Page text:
If you’re brand new to betting; odds can be really confusing. OddsMonkey is here to make understanding odds really easy for you… The first thing we’re going to do is stop using fractions. Fractions, such as three to one (3/1) or fifteen to two (15/2) make understanding odds harder than it needs to be. Instead of using fractions, we’re going to use decimals. The most important thing you need to know about decimal odds are that they are a measure of how likely something is going to happen. The bigger the number – the less likely. Here are some examples. The decimal ‘odds’ are the bold numbers at the end.
Mr Ed to WIN the 14:30 at York = 6.00
Red Rum (he’s dead) to win the 14:55 at Newmarket = 1000.00
Wayne Rooney to score in the Man Utd v Chelsea match = 3.50
Sir Alex Ferguson (retired) to score in the Man Utd v Chelsea match = 5000.00 The higher the number, the less likely it is to happen. Wayne Rooney is much more likely to score a goal than Sir Alex, right? When you BACK an outcome that has high odds, if you guess correctly the rewards are greater than if you BACK an outcome with lower odds. By using decimals it’s really easy to understand how much you can win by BACKING an outcome correctly. Here’s how: Dave BACKS Mr Ed to win the 14:30 at York at odds of 8.00 and hands the bookmaker a stake of £1. A stake is just another word for the amount of money that Dave (the BACKER) is putting on his prediction. Mr Ed romps home in 1st place. Dave has predicted correctly and swaggers BACK into the bookmakers. The bookie gives him £8 (£1 x 8.00 = £8) for predicting correctly. In other words, the bookmakers has lost £7 and Dave is £7 in profit. See? It’s dead easy. You don’t need to remember this, but for reference just multiply the stake by the decimal odds and the resulting number is the amount that would be returned to the BACKER. A return is just another word for the amount of money the BACKER receives if the prediction is correct. (STAKE x DECIMAL ODDS) = RETURN. (£1 x 6.00) = £6 When the bookmaker accepted the bet, the bookmaker knew that there would be a liability of £7 if Dave predicted correctly. The liability is just betting jargon for how much the LAYER stands to lose. BACKER = Stake LAYER = Liability Calculating the liability is dead easy. You don’t need to remember this, but for reference its just a case of multiplying the backers stake by the decimal odds; and then subtract the backers stake.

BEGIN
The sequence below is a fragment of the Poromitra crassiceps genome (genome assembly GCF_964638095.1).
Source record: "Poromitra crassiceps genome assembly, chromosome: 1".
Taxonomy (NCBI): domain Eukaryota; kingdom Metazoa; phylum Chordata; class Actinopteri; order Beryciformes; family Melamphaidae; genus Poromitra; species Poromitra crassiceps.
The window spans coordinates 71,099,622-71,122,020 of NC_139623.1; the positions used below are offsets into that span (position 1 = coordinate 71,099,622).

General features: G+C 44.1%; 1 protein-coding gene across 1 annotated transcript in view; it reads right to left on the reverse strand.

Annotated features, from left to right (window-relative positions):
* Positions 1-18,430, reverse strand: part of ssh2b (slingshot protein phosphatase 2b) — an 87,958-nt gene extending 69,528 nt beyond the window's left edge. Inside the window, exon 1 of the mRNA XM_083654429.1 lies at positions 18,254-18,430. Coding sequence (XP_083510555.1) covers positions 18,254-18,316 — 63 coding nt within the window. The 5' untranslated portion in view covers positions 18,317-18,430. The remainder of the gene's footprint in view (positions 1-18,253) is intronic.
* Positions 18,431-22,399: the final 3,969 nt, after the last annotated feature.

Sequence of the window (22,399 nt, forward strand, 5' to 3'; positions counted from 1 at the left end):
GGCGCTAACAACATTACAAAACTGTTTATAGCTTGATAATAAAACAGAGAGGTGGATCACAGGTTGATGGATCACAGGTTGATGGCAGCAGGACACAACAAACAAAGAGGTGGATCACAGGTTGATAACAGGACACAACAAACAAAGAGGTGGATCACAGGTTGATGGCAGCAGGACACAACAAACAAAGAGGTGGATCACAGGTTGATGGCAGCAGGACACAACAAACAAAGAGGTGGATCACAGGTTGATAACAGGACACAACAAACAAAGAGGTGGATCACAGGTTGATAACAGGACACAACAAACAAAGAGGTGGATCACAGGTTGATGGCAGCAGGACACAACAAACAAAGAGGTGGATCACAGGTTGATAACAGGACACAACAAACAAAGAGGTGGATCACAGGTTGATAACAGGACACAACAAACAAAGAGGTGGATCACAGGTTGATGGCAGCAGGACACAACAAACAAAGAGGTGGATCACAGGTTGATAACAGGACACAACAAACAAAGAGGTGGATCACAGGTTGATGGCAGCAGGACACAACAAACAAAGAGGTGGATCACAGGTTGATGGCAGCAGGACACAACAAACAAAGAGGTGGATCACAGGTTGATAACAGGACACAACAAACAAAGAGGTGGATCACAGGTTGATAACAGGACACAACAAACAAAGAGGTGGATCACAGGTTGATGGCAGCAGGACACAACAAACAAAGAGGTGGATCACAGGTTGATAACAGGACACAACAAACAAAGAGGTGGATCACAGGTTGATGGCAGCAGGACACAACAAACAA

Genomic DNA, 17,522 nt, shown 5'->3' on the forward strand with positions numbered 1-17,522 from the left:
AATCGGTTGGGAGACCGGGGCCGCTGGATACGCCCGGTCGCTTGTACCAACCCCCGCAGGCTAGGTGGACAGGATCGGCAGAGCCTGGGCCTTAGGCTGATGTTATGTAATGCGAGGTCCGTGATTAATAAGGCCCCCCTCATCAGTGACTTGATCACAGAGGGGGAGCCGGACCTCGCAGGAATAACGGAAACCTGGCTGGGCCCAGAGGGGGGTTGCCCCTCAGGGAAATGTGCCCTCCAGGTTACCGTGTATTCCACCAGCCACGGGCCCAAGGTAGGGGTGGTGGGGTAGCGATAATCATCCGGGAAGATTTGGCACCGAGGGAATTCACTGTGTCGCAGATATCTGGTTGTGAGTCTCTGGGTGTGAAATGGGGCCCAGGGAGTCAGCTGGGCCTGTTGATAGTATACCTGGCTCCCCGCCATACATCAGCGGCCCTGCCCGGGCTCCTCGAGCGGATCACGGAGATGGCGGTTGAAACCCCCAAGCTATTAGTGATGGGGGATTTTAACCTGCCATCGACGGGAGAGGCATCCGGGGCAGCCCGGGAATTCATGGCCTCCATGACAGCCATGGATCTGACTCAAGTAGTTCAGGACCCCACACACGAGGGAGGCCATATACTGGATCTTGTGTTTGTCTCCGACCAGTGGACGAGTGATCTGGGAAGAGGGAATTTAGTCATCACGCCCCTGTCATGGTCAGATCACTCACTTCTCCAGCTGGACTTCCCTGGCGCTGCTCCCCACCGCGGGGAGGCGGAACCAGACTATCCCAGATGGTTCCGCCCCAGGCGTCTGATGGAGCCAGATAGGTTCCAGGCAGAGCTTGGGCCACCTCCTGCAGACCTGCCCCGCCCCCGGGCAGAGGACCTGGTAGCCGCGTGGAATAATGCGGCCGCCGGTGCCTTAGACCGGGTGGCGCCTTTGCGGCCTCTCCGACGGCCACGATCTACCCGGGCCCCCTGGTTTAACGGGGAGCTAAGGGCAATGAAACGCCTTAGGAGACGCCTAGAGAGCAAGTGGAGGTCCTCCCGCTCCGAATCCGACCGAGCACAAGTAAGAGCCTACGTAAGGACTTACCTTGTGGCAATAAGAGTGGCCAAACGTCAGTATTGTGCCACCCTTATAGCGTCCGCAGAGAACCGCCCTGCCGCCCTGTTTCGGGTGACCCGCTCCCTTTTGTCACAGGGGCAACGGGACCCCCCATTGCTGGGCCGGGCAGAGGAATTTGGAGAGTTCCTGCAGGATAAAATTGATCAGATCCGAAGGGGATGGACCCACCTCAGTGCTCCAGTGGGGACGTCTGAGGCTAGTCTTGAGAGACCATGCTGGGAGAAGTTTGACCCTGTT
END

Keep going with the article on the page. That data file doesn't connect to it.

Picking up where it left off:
(stake x decimal odds) – stake = liability. (£1 x 6.0)  £1 = £5